This empathy serves the dual purpose of helping people to become comfortable around the new robotic face, as well as aiding Relay in his tasks. His “pet-like form,” for example, helps Relay to easily enter elevators – people will hold the door for him, because, as Canoso puts it, “He looks kind of cute.”
And it’s true: from the friendly sounds he makes, to the happy dance he does when you give him a good rating after a delivery, Relay is a decidedly good-guy bot.
“That’s at the center of our product: making sure that people feel comfortable around our robots,” says Canoso.
The Prototyping Problem
As a young startup with an in-development product, Savioke needed the ability to prototype rapidly and often. As anyone who’s been in this position can attest to, options for young, often cash-strapped companies can be limited and far from ideal.
“We didn’t want to have to force ourselves into low-volume manufacturing,” Canoso says.
He explained that the options they faced for prototyping were between vacuum forming or high-end 3D printing services that were prohibitively expensive.
“From a workflow perspective, we needed speed, and if we had to go with another vendor – an external source – for making these parts, I think cost would’ve been just way too prohibitive,” he recounts. “We wanted to make sure that we were iterating in-house on almost a daily basis.”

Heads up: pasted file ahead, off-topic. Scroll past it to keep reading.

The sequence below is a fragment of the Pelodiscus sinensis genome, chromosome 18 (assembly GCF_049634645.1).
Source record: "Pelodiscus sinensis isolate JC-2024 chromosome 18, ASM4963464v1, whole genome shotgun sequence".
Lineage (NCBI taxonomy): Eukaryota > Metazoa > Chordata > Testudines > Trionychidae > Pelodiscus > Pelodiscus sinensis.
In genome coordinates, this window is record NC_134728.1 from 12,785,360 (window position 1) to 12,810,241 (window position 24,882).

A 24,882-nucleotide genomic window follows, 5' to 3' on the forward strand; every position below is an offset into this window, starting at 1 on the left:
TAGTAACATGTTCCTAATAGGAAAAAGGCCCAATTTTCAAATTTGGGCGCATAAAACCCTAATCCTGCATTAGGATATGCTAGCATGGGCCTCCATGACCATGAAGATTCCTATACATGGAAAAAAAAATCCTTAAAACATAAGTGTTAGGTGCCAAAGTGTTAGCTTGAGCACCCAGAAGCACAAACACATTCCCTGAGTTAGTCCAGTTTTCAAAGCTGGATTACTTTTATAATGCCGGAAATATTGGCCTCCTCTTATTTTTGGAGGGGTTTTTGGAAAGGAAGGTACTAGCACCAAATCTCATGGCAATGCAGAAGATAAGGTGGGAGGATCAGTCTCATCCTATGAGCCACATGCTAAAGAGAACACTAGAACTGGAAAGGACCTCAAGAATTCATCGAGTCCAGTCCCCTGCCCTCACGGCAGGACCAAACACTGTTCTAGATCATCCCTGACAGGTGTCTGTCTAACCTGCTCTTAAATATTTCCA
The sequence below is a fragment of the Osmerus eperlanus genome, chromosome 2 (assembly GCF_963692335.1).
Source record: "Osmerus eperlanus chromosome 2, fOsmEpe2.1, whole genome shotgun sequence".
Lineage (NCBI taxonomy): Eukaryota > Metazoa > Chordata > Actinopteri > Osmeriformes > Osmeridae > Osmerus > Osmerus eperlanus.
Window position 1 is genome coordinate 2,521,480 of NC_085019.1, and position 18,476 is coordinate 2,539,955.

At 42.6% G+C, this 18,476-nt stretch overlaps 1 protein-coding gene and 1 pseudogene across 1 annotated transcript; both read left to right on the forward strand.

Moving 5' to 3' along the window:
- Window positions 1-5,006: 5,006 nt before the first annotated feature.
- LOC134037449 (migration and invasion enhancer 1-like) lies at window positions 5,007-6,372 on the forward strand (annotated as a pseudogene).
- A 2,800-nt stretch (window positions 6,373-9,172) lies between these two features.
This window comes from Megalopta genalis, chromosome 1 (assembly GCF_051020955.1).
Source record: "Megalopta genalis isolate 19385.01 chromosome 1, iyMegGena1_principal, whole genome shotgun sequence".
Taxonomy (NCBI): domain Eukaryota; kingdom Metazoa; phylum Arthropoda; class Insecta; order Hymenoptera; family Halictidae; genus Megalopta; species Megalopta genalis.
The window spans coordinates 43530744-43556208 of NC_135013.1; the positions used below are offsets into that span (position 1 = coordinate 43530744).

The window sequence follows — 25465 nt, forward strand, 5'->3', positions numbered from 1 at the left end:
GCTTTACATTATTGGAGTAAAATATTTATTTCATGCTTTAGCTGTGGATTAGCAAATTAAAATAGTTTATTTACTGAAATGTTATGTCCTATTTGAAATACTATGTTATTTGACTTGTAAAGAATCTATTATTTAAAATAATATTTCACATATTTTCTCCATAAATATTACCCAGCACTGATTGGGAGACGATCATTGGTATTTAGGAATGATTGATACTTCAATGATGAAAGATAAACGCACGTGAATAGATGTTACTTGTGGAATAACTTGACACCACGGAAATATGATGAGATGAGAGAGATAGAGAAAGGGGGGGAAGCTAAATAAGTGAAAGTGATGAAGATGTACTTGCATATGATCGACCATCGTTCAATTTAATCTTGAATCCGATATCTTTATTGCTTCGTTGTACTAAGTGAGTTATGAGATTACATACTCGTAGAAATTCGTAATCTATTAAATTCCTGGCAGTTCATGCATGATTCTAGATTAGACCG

With the form of their robot in near-constant evolution, they needed the ability to stay nimble from a design perspective.
“We wanted to make sure that we were doing one-offs…committing to tooling at the time just didn’t make sense at all from a financial or time-frame perspective,” he explains.
The Birth of Relay
Canoso’s past with 3D printing stretches back to grad school where he got his feet wet with a high-end, industrial 3D printer.
“It was pretty cool to use that to prototype projects that I was working on, but the problem is that it was really time-consuming, really expensive.” He recalled the beauty and also frustration of working with the high-quality, powder-based 3D printer. “You’d go to grab your model out of the printer and there’d be nothing there because there was some error in the mesh.”